Removing the scent glands will eliminate most of the musky ferret odor. It may recur, however, if you don’t take care of your ferret properly. And this happens because ferrets have oil glands that also emit a musky odor.

While it may seem counterintuitive, you should NOT bath your ferret frequently to control this ferret odor. Too much bathing will actually make the problem worse because frequent baths will wash away the natural oils that actually help protect your fuzzy’s health. Bathe your ferret no more than about once a month.

(Also be aware that a persistent, strong ferret smell could signal that its teeth and/or ears could use some cleaning.  If the problem persists after you’ve thoroughly cleaned these areas, you should take your pet ferret see her vet.)

Now, while most ferret owners adjust to their fuzzies’ unique “odor,” other members of the family often do not. Family (and friends) may complain about this smell. But not to worry – this ferret odor can be controlled (though not eliminated entirely) quite easily.

You can control pet ferret odor with a product called GoodBye Odor for Ferrets. I use it because it works – and I wouldn’t be without it.

Ferret Health-Care Products – What Do Your Pet Ferrets Really Need?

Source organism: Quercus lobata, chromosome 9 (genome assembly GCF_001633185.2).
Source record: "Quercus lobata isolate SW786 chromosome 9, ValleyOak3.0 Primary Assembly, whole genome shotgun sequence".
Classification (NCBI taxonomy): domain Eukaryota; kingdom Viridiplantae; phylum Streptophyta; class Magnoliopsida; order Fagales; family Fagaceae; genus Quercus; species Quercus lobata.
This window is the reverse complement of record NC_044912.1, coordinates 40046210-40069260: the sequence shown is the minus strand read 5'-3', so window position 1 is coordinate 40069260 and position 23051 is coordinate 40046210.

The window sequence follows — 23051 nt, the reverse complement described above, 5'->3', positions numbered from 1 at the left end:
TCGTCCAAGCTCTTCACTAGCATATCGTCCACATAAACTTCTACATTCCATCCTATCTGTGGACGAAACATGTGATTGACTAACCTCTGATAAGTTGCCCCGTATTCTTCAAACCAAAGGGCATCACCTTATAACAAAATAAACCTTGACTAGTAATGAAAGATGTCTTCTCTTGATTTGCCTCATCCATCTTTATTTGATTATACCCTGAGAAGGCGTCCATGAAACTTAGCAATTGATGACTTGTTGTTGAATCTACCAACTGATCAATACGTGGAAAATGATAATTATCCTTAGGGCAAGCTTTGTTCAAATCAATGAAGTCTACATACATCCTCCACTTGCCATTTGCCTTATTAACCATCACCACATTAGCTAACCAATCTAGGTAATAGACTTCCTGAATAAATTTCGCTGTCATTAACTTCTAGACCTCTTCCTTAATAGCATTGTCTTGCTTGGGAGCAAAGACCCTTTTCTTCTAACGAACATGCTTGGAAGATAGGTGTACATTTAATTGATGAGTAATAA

If you’ve owned a ferret for even a short length of time, you’re probably aware that there are countless products touted as essential for ferret health. But you have to keep in mind that every ferret has his own unique needs and that no one product is suitable for allPet Ferrets Peeking Out of Ferret Cage ferrets.  So here is a breakdown of what’s available and why you should (or shouldn’t) consider these ferret-health products for your fuzzy.

Ferret Health-Maintenance Products – As you can imagine, there are many ferret-health medications. Most of them are best used under a veterinarian’s direction because improper use may mask a serious medical condition or even cause a new problem.

  • Dental-care products include tooth-cleaning gels and chewable tartar-control treats. Look for products specifically made for ferrets because treats made for dogs or other animals may break off and cause digestive problems for your pet ferrets.
  • Ear-cleaning solutions remove wax and other debris from your ferret’s ears, prevent infestation by mites, and also help cut down that distinctive ferret odor.
  • Eye solutions are excellent to apply before you shampoo your ferret. The solution forms a temporary barrier against liquid irritants, thus making bath time much more enjoyable for both you and your ferret.
  • Hairball treatments include gel formulas that act as a laxative. The gel coats hair and other small debris in the digestive tract to make it easier for your ferret to expel.

Odor-Control Products – There are many of these products that can be used in a variety of ways.

  • Odor-eliminator sprays, which can be used for a variety of animals including ferrets, neutralize the scent of urine, stools, and vomit. These products are used when the scent is already present, and typically they can be used in the air, on furniture, in the washing machine, and even in the vacuum cleaner.
  • Other sprays are available that can be applied directly onto your ferret to eliminate her distinctive scent. These can also be sprayed into the litter pan or in the cage, once daily or several times a day, to keep all odors down to a minimum.